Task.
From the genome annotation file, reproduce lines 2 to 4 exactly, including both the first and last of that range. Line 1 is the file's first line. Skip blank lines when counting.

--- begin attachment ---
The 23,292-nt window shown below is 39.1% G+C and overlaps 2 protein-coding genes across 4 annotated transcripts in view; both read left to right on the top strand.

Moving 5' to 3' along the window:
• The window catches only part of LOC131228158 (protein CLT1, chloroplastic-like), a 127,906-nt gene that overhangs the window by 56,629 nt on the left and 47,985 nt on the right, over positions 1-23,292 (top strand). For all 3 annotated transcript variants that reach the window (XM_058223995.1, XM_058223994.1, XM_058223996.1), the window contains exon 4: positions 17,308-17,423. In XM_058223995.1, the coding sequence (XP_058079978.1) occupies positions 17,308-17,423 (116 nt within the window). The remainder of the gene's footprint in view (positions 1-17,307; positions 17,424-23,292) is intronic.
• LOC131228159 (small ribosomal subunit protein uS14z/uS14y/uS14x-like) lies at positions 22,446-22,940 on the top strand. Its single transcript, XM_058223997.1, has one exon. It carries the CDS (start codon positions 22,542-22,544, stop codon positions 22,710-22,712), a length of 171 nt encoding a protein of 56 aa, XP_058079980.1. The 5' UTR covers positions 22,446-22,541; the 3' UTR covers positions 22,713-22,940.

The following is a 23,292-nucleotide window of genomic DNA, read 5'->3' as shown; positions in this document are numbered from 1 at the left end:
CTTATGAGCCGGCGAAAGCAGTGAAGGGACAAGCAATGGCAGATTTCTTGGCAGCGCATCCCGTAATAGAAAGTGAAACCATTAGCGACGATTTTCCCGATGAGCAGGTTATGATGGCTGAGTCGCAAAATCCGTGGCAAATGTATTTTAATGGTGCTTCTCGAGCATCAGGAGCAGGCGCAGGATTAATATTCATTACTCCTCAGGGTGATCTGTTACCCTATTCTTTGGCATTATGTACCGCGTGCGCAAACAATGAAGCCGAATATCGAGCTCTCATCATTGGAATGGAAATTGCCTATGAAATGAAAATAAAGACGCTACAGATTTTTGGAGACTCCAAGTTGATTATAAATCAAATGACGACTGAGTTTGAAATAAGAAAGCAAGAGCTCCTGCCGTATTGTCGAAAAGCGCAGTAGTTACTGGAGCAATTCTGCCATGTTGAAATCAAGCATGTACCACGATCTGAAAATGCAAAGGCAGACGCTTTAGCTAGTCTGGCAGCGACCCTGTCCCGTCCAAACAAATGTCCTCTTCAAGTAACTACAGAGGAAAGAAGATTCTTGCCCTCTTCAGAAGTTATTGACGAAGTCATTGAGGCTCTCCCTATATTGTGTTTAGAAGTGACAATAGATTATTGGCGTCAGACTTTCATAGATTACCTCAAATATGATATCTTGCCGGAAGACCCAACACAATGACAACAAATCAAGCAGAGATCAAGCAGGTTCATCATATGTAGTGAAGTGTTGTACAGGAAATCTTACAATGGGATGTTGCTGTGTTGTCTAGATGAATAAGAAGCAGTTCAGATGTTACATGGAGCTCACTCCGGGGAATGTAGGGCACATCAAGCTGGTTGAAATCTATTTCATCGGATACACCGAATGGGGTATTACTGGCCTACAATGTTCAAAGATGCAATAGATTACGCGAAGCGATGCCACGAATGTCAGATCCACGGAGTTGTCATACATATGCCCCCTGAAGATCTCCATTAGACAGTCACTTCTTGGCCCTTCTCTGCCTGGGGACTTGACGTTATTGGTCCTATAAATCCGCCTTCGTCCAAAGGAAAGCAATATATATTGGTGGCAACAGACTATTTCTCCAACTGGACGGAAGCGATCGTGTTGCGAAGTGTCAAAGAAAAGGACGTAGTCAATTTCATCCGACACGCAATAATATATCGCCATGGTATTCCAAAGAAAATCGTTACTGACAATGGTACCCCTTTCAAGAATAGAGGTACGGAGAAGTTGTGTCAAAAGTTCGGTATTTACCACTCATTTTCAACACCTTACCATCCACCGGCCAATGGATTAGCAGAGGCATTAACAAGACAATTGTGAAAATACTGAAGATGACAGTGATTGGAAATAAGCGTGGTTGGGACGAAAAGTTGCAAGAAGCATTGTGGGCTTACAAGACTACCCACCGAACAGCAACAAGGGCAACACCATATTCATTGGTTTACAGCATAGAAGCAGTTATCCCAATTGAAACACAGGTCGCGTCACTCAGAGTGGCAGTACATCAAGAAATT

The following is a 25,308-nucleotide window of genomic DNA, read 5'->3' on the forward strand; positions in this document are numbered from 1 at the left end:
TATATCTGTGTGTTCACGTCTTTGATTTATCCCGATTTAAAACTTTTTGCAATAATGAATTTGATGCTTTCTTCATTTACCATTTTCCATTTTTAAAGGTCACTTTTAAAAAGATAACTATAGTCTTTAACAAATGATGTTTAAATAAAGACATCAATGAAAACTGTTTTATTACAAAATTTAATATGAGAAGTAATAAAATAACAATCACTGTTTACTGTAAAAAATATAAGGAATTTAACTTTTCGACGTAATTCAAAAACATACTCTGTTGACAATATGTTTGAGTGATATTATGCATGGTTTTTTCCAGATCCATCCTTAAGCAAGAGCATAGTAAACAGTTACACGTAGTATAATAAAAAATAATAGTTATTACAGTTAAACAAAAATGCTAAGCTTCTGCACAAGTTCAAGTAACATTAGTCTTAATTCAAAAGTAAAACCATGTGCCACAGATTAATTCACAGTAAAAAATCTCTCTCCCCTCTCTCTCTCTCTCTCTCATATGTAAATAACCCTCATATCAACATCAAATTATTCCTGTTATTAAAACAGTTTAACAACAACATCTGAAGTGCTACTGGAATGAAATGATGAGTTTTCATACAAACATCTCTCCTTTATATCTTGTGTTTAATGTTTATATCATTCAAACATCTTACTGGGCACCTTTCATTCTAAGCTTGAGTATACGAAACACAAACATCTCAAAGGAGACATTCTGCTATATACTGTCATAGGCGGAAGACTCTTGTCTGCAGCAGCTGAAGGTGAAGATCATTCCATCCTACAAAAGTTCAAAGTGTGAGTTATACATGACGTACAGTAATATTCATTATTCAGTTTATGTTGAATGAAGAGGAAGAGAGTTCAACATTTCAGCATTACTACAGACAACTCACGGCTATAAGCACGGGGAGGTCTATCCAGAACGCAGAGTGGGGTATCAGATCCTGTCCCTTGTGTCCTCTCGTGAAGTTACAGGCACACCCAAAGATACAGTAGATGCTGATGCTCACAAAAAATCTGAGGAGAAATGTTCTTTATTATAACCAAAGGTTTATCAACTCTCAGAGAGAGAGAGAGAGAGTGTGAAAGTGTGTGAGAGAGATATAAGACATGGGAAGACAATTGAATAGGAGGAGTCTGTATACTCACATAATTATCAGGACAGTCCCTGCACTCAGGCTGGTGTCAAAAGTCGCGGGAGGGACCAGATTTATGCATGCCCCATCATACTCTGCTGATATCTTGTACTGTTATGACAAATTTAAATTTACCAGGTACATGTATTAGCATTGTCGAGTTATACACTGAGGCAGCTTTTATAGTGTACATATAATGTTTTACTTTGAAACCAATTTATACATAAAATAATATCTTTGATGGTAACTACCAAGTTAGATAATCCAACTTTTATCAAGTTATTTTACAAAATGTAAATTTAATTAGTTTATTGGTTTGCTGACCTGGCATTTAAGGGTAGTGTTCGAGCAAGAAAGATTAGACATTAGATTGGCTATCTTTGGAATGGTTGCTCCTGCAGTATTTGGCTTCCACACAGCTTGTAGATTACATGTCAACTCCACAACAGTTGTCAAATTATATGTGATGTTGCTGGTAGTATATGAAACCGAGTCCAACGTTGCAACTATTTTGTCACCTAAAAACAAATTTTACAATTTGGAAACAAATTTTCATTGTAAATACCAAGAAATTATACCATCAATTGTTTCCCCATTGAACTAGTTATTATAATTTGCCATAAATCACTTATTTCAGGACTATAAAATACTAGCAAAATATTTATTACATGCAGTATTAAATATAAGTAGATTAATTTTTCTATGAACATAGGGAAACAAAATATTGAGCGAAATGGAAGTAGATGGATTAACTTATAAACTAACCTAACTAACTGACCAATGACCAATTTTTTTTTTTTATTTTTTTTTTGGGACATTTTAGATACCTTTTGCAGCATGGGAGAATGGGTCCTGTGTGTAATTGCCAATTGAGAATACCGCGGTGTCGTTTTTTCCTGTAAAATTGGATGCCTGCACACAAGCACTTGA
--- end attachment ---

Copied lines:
Moving 5' to 3' along the window:
• The window catches only part of LOC131228158 (protein CLT1, chloroplastic-like), a 127,906-nt gene that overhangs the window by 56,629 nt on the left and 47,985 nt on the right, over positions 1-23,292 (top strand). For all 3 annotated transcript variants that reach the window (XM_058223995.1, XM_058223994.1, XM_058223996.1), the window contains exon 4: positions 17,308-17,423. In XM_058223995.1, the coding sequence (XP_058079978.1) occupies positions 17,308-17,423 (116 nt within the window). The remainder of the gene's footprint in view (positions 1-17,307; positions 17,424-23,292) is intronic.
• LOC131228159 (small ribosomal subunit protein uS14z/uS14y/uS14x-like) lies at positions 22,446-22,940 on the top strand. Its single transcript, XM_058223997.1, has one exon. It carries the CDS (start codon positions 22,542-22,544, stop codon positions 22,710-22,712), a length of 171 nt encoding a protein of 56 aa, XP_058079980.1. The 5' UTR covers positions 22,446-22,541; the 3' UTR covers positions 22,713-22,940.